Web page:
Reply
    4. Kiara

      I’m in an identacle situation as far as me texting my son and it being one sided. He hasn’t come right out and said it but he has chipped away at my self worth. I acknowledge that it wasn’t easy for him growing up, but I know I loved him and still do, but he’s hanging on to resentment towards me which feels like it’s been prolonged. I know it’s in Gods hands and I’m not getting any younger.

      Reply
    5. Gigi

      I am sorry for your pain. I too have an ED. The pain is debilitating. I have endured this for far to long and to my detriment.
      In December I got very very sick. Almost didn’t make it. She never reached out. My heart broke for the bajillionth time… Again I no longer wanted to live, I was a horrible mother etc. OMG it has been a very long time. I’m getting older and I’m tired.
      About 3 days ago I stumbled upon the author Sheri McGregor and this site…… I COULDN’T BELIEVE MY EYES!! I WASN’T ALONE….I don’t know why tht had such a huge impact.. but it did. I read so many stories. Until 2 am! The next morning I woke up and my FIRST thought WASN’T about HER! The second night same thing.. I woke up again without the incessant thought of HER!! WOW. I really do believe tht it’s time now to forgive myself. I thought I was a good parent. I loved her with every fiber of my being… Tht one does hurt.
      I no longer feel the need to reconcile. It’s been many years and she has done many things that are just cruel. I don’t deserve tht
      We don’t deserve tht. I will no longer give her MY POWER. Of course I wish her well. Always… I do not know or understand the why!! Somehow it isn’t important any longer. I am my own cheerleader! IM DONE. Not in anger…. in peace.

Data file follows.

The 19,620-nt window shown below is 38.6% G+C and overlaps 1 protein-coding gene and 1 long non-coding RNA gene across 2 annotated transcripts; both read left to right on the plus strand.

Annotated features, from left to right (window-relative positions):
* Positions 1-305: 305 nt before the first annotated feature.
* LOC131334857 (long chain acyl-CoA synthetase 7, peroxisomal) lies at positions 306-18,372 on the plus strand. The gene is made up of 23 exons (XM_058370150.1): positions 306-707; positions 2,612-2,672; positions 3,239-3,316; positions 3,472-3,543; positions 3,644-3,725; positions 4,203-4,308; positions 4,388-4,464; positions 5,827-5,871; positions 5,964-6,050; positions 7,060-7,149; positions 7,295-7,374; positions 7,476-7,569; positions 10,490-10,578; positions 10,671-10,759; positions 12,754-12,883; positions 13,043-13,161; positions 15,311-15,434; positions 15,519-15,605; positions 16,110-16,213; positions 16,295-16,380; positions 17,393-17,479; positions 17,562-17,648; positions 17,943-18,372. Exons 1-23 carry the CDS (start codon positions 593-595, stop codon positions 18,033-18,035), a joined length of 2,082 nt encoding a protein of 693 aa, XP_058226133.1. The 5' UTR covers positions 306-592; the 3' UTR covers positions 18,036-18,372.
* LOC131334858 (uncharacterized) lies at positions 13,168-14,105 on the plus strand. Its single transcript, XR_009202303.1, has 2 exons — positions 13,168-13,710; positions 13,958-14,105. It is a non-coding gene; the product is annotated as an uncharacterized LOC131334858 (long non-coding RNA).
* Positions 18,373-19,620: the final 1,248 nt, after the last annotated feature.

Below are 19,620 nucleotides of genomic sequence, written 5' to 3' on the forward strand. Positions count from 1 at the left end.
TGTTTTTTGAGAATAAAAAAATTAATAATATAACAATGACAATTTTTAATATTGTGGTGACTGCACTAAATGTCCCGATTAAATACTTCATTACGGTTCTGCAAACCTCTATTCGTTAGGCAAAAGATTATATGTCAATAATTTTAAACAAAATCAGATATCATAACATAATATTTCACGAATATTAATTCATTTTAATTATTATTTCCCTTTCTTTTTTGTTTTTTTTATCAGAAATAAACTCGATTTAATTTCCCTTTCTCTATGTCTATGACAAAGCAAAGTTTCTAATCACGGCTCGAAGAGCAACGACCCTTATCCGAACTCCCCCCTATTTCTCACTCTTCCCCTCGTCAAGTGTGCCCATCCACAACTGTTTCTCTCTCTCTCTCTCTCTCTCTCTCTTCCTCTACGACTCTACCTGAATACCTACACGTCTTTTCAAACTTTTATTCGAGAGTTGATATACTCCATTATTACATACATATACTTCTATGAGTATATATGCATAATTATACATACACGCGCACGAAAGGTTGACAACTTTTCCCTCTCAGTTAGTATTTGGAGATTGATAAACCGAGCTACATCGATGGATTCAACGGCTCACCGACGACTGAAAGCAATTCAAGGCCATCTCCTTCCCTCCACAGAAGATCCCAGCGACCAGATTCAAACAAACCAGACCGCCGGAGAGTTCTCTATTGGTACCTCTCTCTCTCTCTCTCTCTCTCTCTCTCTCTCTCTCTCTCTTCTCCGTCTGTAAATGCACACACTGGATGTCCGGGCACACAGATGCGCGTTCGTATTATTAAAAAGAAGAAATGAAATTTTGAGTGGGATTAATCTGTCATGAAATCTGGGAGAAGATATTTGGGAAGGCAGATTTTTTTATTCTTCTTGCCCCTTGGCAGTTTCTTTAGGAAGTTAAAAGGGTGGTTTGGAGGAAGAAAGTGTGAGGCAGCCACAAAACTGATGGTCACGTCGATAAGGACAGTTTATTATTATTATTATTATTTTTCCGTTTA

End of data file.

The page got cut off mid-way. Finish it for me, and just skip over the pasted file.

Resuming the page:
We are strong. We are resilient.
      I thank you Sheri for the writing of this book and most importantly for everyone tht shares. I value and appreciate all of you. We are good people…it’s time to move forward. It’s time to live our best life…
      Many people have written this.. I too wish I could hug all of us mom’s and dad’s..
      We are valuable!!! I promise.
      Thank you all and Peace be with you..

      Reply
    6. Jacquie

      I am so sorry you are going through this and understand your feelings. The hurt cuts deep when grandchildren are snatched away. I am estranged from my daughter for the past two years. Before this I had my grandson with me mostly daily. He was two when I last saw him and us now four. I have a new grand daughter who is one year old but have never seen. My daughter had not spoken since her wedding day and I have no idea why. We were inseparable before this. I was at times nearly suicidal but with help from counselling and good friends and using my medicine cabinet have been doing volunteer work as well as working and am training my dog ad a therapy dog to help other people. I even helped Xmas day at Salvation Army. I can’t change my daughters thoughts and/or feelings but I can be happier not dwelling on it any more and helping others. It’s worth while maybe try it and good luck and keep smiling x

      Reply
    7. Gabriella Lewis

      Dear Coco, I just read your message and it broke my heart. If it is any consolation, we are ALL in the same boat here. Sending you so muchunconditional LOVE long distance!!!

      Reply
    8. Kim

      Coco, I am so sorry this is happening to you!
      It’s torture when your own flesh and blood doesn’t care about you at all! Nobody deserves to be treated like their lives don’t matter!
      I am a mother of 5 children and 4 of them blocked me every which way you can block a person! They refuse to allow me to see my grandchildren! I have been dealing with this madness on and off for approximately 15 years! My oldest daughter is the ring leader! She recruits her siblings when one of them complains that I refuse to allow them to verbally abuse me! Because I speak my mind and they don’t like it! My youngest just pulled this on me two weeks ago and I nearly had a nervous breakdown! Can’t stop crying! I am 59 years old, single mother of all of these kids who struggled to make ends meet! But I never gave up on them! I would find ways to make things better for all of us! Work extra hours or even humble myself to get help with food! Where was there dad? Off starting new lives with a new woman! And my kids are taking it out on me!